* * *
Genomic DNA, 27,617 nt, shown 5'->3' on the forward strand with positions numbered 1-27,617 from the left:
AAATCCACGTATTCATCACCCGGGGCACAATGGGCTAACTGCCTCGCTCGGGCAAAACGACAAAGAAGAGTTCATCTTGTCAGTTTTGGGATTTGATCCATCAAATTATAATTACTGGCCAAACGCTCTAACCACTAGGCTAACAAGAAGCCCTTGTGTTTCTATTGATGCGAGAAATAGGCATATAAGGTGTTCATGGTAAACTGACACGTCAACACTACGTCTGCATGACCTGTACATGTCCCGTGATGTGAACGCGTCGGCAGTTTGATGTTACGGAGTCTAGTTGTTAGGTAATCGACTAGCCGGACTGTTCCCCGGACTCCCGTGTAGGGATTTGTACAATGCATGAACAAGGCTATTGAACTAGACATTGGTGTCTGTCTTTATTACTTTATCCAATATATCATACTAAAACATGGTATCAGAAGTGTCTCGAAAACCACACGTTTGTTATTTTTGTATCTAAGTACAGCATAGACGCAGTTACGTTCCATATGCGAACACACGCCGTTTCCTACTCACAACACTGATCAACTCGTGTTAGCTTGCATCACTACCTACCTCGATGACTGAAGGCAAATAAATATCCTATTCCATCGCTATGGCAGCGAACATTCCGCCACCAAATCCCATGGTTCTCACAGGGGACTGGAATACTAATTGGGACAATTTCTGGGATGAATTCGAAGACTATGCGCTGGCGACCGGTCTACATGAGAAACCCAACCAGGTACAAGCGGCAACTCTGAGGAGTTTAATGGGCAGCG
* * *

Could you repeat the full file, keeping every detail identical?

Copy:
Genomic DNA, 27,617 nt, shown 5'->3' on the forward strand with positions numbered 1-27,617 from the left:
AAATCCACGTATTCATCACCCGGGGCACAATGGGCTAACTGCCTCGCTCGGGCAAAACGACAAAGAAGAGTTCATCTTGTCAGTTTTGGGATTTGATCCATCAAATTATAATTACTGGCCAAACGCTCTAACCACTAGGCTAACAAGAAGCCCTTGTGTTTCTATTGATGCGAGAAATAGGCATATAAGGTGTTCATGGTAAACTGACACGTCAACACTACGTCTGCATGACCTGTACATGTCCCGTGATGTGAACGCGTCGGCAGTTTGATGTTACGGAGTCTAGTTGTTAGGTAATCGACTAGCCGGACTGTTCCCCGGACTCCCGTGTAGGGATTTGTACAATGCATGAACAAGGCTATTGAACTAGACATTGGTGTCTGTCTTTATTACTTTATCCAATATATCATACTAAAACATGGTATCAGAAGTGTCTCGAAAACCACACGTTTGTTATTTTTGTATCTAAGTACAGCATAGACGCAGTTACGTTCCATATGCGAACACACGCCGTTTCCTACTCACAACACTGATCAACTCGTGTTAGCTTGCATCACTACCTACCTCGATGACTGAAGGCAAATAAATATCCTATTCCATCGCTATGGCAGCGAACATTCCGCCACCAAATCCCATGGTTCTCACAGGGGACTGGAATACTAATTGGGACAATTTCTGGGATGAATTCGAAGACTATGCGCTGGCGACCGGTCTACATGAGAAACCCAACCAGGTACAAGCGGCAACTCTGAGGAGTTTAATGGGCAGCG